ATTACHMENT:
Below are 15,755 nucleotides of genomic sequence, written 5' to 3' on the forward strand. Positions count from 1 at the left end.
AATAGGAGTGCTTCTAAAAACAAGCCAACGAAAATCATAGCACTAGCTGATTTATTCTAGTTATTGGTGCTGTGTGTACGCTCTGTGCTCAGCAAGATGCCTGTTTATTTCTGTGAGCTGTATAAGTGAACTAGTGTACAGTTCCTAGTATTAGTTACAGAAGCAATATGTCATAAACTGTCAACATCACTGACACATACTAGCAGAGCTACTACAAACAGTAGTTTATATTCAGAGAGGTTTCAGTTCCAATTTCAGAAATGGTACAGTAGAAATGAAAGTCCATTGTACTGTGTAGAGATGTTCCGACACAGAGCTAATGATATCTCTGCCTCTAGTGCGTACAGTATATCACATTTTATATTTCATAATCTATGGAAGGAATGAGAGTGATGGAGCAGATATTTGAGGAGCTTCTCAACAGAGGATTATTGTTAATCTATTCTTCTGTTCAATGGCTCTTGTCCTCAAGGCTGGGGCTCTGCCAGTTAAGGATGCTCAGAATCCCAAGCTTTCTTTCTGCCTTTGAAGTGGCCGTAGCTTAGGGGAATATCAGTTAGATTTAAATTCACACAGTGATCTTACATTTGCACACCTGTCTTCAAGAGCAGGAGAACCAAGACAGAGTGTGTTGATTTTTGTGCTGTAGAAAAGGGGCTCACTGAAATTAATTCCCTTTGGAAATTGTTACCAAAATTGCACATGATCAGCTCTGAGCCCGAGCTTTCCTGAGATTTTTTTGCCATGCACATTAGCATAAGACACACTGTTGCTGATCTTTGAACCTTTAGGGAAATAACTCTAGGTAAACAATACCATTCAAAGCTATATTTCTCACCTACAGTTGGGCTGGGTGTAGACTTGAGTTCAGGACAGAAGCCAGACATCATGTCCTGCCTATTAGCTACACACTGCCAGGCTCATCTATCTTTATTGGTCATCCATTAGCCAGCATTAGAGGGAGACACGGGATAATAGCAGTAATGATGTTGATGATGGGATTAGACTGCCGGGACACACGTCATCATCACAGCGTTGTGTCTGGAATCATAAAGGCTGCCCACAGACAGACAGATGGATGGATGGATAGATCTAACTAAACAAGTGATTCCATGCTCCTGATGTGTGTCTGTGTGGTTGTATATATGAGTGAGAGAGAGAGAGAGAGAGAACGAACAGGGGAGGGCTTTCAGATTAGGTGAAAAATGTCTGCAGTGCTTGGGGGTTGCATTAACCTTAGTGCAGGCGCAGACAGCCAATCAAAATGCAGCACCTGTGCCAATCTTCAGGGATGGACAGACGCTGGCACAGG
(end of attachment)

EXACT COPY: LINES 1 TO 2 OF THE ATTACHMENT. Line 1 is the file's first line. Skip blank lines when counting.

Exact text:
Below are 15,755 nucleotides of genomic sequence, written 5' to 3' on the forward strand. Positions count from 1 at the left end.
AATAGGAGTGCTTCTAAAAACAAGCCAACGAAAATCATAGCACTAGCTGATTTATTCTAGTTATTGGTGCTGTGTGTACGCTCTGTGCTCAGCAAGATGCCTGTTTATTTCTGTGAGCTGTATAAGTGAACTAGTGTACAGTTCCTAGTATTAGTTACAGAAGCAATATGTCATAAACTGTCAACATCACTGACACATACTAGCAGAGCTACTACAAACAGTAGTTTATATTCAGAGAGGTTTCAGTTCCAATTTCAGAAATGGTACAGTAGAAATGAAAGTCCATTGTACTGTGTAGAGATGTTCCGACACAGAGCTAATGATATCTCTGCCTCTAGTGCGTACAGTATATCACATTTTATATTTCATAATCTATGGAAGGAATGAGAGTGATGGAGCAGATATTTGAGGAGCTTCTCAACAGAGGATTATTGTTAATCTATTCTTCTGTTCAATGGCTCTTGTCCTCAAGGCTGGGGCTCTGCCAGTTAAGGATGCTCAGAATCCCAAGCTTTCTTTCTGCCTTTGAAGTGGCCGTAGCTTAGGGGAATATCAGTTAGATTTAAATTCACACAGTGATCTTACATTTGCACACCTGTCTTCAAGAGCAGGAGAACCAAGACAGAGTGTGTTGATTTTTGTGCTGTAGAAAAGGGGCTCACTGAAATTAATTCCCTTTGGAAATTGTTACCAAAATTGCACATGATCAGCTCTGAGCCCGAGCTTTCCTGAGATTTTTTTGCCATGCACATTAGCATAAGACACACTGTTGCTGATCTTTGAACCTTTAGGGAAATAACTCTAGGTAAACAATACCATTCAAAGCTATATTTCTCACCTACAGTTGGGCTGGGTGTAGACTTGAGTTCAGGACAGAAGCCAGACATCATGTCCTGCCTATTAGCTACACACTGCCAGGCTCATCTATCTTTATTGGTCATCCATTAGCCAGCATTAGAGGGAGACACGGGATAATAGCAGTAATGATGTTGATGATGGGATTAGACTGCCGGGACACACGTCATCATCACAGCGTTGTGTCTGGAATCATAAAGGCTGCCCACAGACAGACAGATGGATGGATGGATAGATCTAACTAAACAAGTGATTCCATGCTCCTGATGTGTGTCTGTGTGGTTGTATATATGAGTGAGAGAGAGAGAGAGAGAGAACGAACAGGGGAGGGCTTTCAGATTAGGTGAAAAATGTCTGCAGTGCTTGGGGGTTGCATTAACCTTAGTGCAGGCGCAGACAGCCAATCAAAATGCAGCACCTGTGCCAATCTTCAGGGATGGACAGACGCTGGCACAGG